You know how there’s that endangered subgenre of “intelligent sci-fi”? Like the recent MOON and SUNSHINE and I guess people would say that movie PRIMER although I haven’t seen it. Coming out on DVD today is another small, low budget, independent sci-fi full of smart ideas about the modern world and what could happen with our technology. This one’s not an action movie at all though, it’s a small drama, and from a Mexican perspective. So if you never heard of it that’s why. Subtitles, and no exploding heads.
(There are robots and lasers, but not in a cool way. They’re just tools. Maybe about as cool as a city employee riding a Segway. Exactly that cool or less, no cooler.)
The story is about Memo (Luis Fernando Peña) who grew up in a tiny Mexican village screwed over by the building of a dam. He’s spent his whole life dreaming of getting away, but just like people in the not-future his way of getting away is just secluding himself in a little room and using technology to connect with the outside world. He builds a radio that he uses to tap different frequencies and listen to people’s conversations, but this gets him into trouble.
I don’t really want to say too much because it’s a small, quiet story that unfolds at a laid back, natural pace. But basically this is a story about the way technology both brings people together and distances them. Memo leaves his family to become a migrant worker – not by leaving the country but by plugging into a factory and remotely controlling a robot on a construction site in California. Another important character (played by Jacob Vargas from DEATH RACE) is a Mexican-American soldier who pilots a US fighter drone attacking alleged terrorist targets in Latin America. There’s a wall between the US and Mexico now, and people don’t physically cross very often. They just do it electronically.
So it’s sort of about the internet, telecommuting and outsourcing. But in the face of all this technology Memo learns to appreciate good old fashioned face-to-face intimacy. You know, two people in the same place, enjoying each other’s company. (I’m not talking about fucking, they plug into each other when they do that, it’s kind of weird.)
There’s so much irony in here. Memo’s brother is obsessed with watching American HD channels, and his favorite show is about the drone fighters. Then one day he’s watching it when one of the drones attacks in his village. Mexicans sitting at home watching American shows about Americans sitting at home sending out machines to attack Mexicans. So far away, yet so close.
Memo can’t believe it when he’s spent his whole life trying to get away from the milpa and then he meets a girl from Tijuana who thinks it’s cool and envies how “real” that kind of work must feel. People never appreciate what they’ve got.
The woman’s name is Luz (played by the beautiful Leonor Varela) and she’s a “writer,” which in this world means she uploads her memories to a server and people can buy them from her, like it’s the iTunes store or something. It even asks her questions to help shape her memories. I would get pissed at TextEdit if it started doing that to me when I’m writing my reviews. “Would you like to give it a letter grade, or a star rating?” But I don’t doubt that computers will one day give you creativity tips.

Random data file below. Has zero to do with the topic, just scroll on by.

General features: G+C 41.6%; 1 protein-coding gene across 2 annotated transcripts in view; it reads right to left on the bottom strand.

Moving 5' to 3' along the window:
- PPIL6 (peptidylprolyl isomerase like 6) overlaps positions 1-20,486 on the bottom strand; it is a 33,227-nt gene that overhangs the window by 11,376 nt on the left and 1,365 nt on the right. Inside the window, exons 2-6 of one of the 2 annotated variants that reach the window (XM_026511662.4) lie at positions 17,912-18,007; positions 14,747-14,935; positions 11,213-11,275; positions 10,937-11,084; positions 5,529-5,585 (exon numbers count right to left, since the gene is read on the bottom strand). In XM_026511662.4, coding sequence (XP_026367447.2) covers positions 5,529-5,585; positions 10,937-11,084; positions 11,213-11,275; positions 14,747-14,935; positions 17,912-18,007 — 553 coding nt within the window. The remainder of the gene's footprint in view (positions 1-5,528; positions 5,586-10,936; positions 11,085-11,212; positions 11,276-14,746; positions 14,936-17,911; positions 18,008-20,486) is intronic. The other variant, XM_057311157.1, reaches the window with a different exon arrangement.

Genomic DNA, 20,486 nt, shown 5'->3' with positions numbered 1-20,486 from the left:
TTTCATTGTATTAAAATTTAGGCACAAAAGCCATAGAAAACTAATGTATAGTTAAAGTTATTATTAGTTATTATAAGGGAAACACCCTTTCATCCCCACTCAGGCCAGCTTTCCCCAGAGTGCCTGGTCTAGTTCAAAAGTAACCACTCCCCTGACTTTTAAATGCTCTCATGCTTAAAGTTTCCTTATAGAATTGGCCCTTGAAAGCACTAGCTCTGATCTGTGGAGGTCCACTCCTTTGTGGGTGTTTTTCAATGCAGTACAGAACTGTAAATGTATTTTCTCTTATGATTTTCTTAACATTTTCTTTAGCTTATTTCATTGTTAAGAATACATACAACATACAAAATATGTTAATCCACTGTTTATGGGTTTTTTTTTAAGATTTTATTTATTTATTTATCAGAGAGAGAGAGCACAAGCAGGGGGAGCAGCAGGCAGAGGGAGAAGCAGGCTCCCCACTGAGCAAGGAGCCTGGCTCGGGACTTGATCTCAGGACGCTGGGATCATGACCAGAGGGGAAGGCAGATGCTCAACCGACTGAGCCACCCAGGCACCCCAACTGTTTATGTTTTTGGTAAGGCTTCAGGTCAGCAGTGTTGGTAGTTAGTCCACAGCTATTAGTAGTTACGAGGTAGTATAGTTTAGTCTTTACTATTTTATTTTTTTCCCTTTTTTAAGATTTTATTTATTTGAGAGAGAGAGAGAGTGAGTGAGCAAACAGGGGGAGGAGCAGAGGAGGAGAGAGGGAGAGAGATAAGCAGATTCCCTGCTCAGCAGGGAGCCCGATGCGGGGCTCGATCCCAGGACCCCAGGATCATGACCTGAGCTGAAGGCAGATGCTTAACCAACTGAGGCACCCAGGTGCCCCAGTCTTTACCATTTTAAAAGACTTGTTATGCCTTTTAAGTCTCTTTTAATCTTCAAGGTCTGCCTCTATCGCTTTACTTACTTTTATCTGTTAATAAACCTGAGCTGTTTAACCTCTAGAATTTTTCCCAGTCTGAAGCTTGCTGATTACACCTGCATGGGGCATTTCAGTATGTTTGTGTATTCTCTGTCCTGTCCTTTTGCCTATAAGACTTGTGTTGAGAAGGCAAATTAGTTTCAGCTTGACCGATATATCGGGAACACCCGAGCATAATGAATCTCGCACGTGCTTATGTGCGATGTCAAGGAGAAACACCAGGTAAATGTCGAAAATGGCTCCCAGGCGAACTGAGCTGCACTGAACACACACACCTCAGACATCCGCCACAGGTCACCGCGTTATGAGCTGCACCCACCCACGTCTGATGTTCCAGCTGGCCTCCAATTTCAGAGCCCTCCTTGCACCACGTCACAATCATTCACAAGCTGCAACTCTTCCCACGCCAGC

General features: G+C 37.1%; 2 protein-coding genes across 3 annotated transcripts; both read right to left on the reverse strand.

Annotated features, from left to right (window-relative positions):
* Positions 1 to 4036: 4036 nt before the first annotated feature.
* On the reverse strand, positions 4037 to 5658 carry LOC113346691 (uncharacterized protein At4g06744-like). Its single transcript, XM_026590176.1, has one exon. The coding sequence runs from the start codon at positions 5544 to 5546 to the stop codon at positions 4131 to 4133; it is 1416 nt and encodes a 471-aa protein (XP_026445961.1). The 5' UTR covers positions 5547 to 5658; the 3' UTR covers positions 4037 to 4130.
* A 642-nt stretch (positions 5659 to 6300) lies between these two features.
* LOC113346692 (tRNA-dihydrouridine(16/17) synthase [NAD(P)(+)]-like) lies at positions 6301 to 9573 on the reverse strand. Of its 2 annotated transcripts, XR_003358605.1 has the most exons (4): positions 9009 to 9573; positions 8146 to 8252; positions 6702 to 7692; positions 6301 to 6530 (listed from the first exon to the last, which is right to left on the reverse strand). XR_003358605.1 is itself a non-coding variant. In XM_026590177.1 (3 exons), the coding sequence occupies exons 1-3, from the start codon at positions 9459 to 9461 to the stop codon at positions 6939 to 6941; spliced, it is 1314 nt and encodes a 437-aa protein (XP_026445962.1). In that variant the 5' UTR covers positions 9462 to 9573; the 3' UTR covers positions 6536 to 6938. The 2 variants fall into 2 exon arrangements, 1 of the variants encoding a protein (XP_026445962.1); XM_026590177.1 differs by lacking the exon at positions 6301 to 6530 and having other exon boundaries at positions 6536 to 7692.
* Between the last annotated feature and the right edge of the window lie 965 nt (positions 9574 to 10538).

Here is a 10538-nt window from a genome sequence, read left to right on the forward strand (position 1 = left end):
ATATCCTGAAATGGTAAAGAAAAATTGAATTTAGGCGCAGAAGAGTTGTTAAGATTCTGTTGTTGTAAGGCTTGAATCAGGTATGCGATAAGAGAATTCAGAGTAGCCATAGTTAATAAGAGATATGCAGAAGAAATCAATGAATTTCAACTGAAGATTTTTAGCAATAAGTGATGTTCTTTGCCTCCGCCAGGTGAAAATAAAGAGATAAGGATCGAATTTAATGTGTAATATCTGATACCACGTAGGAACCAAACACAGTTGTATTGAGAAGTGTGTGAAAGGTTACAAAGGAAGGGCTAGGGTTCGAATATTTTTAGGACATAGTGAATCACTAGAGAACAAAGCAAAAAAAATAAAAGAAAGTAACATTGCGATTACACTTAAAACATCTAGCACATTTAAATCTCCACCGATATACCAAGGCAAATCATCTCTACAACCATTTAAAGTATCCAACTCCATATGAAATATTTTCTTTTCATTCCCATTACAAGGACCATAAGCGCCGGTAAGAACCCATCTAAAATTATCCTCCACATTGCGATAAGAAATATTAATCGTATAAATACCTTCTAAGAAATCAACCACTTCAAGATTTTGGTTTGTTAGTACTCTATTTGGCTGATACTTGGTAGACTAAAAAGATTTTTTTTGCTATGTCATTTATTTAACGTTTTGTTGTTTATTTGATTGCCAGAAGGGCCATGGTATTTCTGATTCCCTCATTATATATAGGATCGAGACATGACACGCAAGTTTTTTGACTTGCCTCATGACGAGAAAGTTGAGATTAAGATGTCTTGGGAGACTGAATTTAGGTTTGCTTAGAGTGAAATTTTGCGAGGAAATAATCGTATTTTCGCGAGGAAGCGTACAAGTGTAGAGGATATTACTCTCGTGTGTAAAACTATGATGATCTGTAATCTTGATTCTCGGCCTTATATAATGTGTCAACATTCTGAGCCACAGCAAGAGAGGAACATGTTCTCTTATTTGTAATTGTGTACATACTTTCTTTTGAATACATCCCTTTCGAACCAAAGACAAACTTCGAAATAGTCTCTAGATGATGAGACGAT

The idea of Luz posting and selling “stories” about the people she meets seems invasive and weird, but in the movie it also brings together people that otherwise wouldn’t have met and creates an understanding. So it’s not a 100% anti-technology movie. Don’t get too excited, John Connor and Ted Kaczynski. And anyway what are you guys doing on the internet, you fuckin hypocrites. I can’t believe you just fuckin Googled yourself, Kaczynski. What a Unaloser.
The digital effects of the drones are pretty cheap looking, but it doesn’t matter. They’re good enough. Director Alex Rivera creates a believable future by mostly showing the present. Visually it’s pretty minimalistic, but he still manages to work in many subtle little details about the way things work. They keep running into automated voices informing them about tolls, taxes and surcharges. Instead of an American customs agent at the Mexican border there’s an eye-scanning machine. A real person’s voice comes out of a speaker to ask questions… with an Indian accent. Outsourced border patrol.
One little touch I love is when Memo is confiding to some homeless guys and one of them laughs that when he got divorced he decided to sell all his memories of his ex-wife. But nobody has ever bought them. You know, we all fantasize about the ol’ revenge memory-selling, but that’s the truth, nobody wants to pay for that shit. I guess in a way that adds further insult to his ex-wife, it proves that nobody cares.
While watching SLEEP DEALER I assumed it was a Mexican production, but it turns out Rivera made it through the Sundance institution. In a way the fact that a movie like this could be made is an example of the sort of globalizing that’s going on in the movie. I’m guessing Rivera is Mexican-American, going to Mexico, making a movie from a Mexican perspective, with American money, to show in America. Through the technology of movies people reach across the border to try to understand each other.
In my opinion this one is better and smarter sci-fi than TRANSFORMERS 2 or even MEN IN BLACK 2.
VERN has been reviewing movies since 1999 and is the author of the books SEAGALOGY: A STUDY OF THE ASS-KICKING FILMS OF STEVEN SEAGAL, YIPPEE KI-YAY MOVIEGOER!: WRITINGS ON BRUCE WILLIS, BADASS CINEMA AND OTHER IMPORTANT TOPICS and NIKETOWN: A NOVEL. His horror-action novel WORM ON A HOOK will arrive later this year.